Saturday, June 26, 2010

Alma and Helam as a Name-pair

Hugh Nibley gives us a beautiful definition of the Book of Mormon name Helam, the stuff on which dreams are made: "It's the word in all Semitic languages for dream. It means 'to be healthy, to recuperate, to restore, a revive a place, to prosper.' A better name you couldn't give to a new settlement than prosperity, or restoration, or health, or revival, or suitability, or happy land. Helam was good name, a name of good omen," Teachings of the Book of Mormon, Semester 2, 154.

We find more about the place name Helam on page 334 of J. Simons magisterial Geographical and Topographical Texts of the Old Testament, where Helam and Alma make up a name-pair.

According to Simons, the place name Helam (2 Samuel 10 16-7) is "possibly identical with Alema ['lmah = with an ayin]" of 1 Maccabees 5: 26, 35. "The name," Simon continues, "is now known also from an Egyptian text (BASOR no. 83, 1941, p. 33)," a fact likely to perk up a Mormon ear.

In the Book of Mormon friends Alma and Helam lead the Waters of Mormon community, the new Church. Alma baptizes Helam at the Waters of Mormon before baptizing anyone else, and, on their journey to Zarahemla, the first stopping-place, a desert oasis, is called Alma; the second, a beautiful resting-place where they consider putting down roots, Helam.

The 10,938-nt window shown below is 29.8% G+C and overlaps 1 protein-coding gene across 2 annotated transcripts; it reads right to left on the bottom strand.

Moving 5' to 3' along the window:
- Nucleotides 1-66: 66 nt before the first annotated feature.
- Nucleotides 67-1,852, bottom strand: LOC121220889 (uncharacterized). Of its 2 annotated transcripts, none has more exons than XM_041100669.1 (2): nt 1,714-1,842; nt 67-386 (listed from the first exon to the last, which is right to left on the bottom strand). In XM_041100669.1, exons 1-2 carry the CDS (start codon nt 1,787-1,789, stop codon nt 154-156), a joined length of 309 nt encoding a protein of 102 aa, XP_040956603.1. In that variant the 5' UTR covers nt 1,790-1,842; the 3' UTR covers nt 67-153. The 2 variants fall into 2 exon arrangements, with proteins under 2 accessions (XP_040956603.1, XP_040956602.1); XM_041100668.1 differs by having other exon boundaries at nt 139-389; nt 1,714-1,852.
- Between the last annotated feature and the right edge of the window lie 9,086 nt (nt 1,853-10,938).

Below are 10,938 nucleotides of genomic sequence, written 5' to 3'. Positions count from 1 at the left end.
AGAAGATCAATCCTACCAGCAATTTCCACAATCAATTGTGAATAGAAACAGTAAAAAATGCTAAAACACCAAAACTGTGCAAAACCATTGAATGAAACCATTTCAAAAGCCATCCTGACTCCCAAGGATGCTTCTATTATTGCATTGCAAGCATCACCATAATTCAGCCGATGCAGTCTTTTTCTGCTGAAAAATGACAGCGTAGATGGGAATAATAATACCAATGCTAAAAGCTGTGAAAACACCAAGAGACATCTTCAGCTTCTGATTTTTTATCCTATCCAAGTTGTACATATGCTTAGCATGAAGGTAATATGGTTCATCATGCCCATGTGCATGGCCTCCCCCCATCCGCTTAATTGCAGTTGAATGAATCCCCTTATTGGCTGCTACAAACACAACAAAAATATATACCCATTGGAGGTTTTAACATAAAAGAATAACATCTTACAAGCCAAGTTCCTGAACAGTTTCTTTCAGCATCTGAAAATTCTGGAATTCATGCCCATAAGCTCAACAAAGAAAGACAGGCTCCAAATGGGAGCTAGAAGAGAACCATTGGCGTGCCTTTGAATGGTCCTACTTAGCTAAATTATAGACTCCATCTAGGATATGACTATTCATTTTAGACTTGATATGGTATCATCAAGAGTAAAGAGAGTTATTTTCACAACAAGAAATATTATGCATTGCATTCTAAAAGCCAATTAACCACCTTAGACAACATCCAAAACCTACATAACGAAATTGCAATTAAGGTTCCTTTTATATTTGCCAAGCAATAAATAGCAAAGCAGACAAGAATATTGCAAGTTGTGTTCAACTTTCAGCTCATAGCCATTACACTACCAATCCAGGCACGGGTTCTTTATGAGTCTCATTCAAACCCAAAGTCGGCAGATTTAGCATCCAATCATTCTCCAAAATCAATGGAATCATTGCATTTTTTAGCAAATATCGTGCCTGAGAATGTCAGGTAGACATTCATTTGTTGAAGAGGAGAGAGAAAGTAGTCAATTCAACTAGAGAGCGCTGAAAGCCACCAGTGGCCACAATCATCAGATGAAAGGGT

So it is that not only the ancient Transjordan but Ancient America also knows the name pair Alma and Helam. As Hugh Nibley says of Laman and Lemuel, Alma and Helam likewise "form a genuine 'pair of pendant names,' such as ancient Semites of the desert were wont to give their two eldest sons," An Approach to the Book of Mormon, 283.


Notes:
Another candidate for our Alma--the same name, really--comes from the Dead Sea Scrolls: Alma, the son of Judah, written with aleph rather than ayin: see Hugh Nibley, Teachings of the Book of Mormon, Semester 2, 99. Hugh Nibley also discusses the Alma with ayin, a name "popular among the Arabs": An Approach to the Book of Mormon, 76. Nothing Hugh Nibley wrote ever seems to go out of date--but the same holds true with much of solid historiography. We're not talking about the latest i-phone here. History lasts. It doesn't progress, improve, or evolve. The best simply endures.

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